Their only significant problem is high evaluation across asset classes shared by 25% of family offices.
Still, based on UBS’s risk/return simulations, risks are taken in a controlled fashion, another characteristic of an institutional approach, and with a specific focus on currency hedges that pays off.
Low interest rates pose challenges in many ways, drive shifts in asset allocation and have one main consequence: fixed income is on a downward trend while equities, private equity, hedge funds, and commodities will experience higher percentages.
Family office investment themes and regions
The investment themes dominating this decade will mostly be related to environmental and social issues.
Over 86% of family offices will perform equity investments in health tech within the next two to three years, closely followed by digital transformation themes that will attract family office capital.
More than 70% of family offices will invest in automation and robotics, smart mobility, and green tech.
It’s no surprise that the regional focus shifts towards Asia to participate in the robust growth. In particular, more than 70% of Western European family offices target an investment shift to Asia.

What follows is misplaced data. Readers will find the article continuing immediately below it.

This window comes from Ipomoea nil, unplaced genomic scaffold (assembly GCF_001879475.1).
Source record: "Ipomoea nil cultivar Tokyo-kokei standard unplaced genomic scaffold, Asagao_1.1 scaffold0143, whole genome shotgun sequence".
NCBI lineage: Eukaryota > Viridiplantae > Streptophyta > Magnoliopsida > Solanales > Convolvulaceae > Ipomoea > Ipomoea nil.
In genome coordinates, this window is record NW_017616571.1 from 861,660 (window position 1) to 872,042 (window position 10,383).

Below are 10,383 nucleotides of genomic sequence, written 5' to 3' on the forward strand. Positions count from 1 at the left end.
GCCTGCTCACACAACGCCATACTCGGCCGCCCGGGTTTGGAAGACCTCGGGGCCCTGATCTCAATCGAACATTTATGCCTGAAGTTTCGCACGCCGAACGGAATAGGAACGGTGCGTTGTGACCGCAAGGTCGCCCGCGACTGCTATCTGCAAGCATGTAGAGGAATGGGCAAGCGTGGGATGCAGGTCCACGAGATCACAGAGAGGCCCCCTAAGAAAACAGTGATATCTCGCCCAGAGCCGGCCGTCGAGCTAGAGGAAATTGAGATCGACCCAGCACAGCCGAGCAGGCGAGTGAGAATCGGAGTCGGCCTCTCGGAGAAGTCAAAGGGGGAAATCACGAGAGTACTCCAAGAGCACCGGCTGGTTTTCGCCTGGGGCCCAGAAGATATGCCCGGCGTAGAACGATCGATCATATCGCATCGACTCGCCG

In comparison, US families still have the most significant home bias regarding investment location and invest 79% of their assets locally.
Asian families traditionally invested outside of the home region. However, with current holdings of 55% local assets, this is changing now and converting into a home bias and contributing further to Asia’s attractiveness.
Conclusion on family office asset allocation
Let’s conclude on this first part: family offices place high importance on asset allocation, both at a strategic and tactical level.
The allocation approach is institutional yet dynamic, with an impressive portion of alternative investments.
Still, risks are taken in a controlled fashion but will increase over the next few years. Except for actually high valuations from a family office’s perspective, there seems not much to worry about.
Environmental and social issues will drive this decade’s long-term thematic equity investments trends, and Asia is ready to attract additional family office capital from old economies.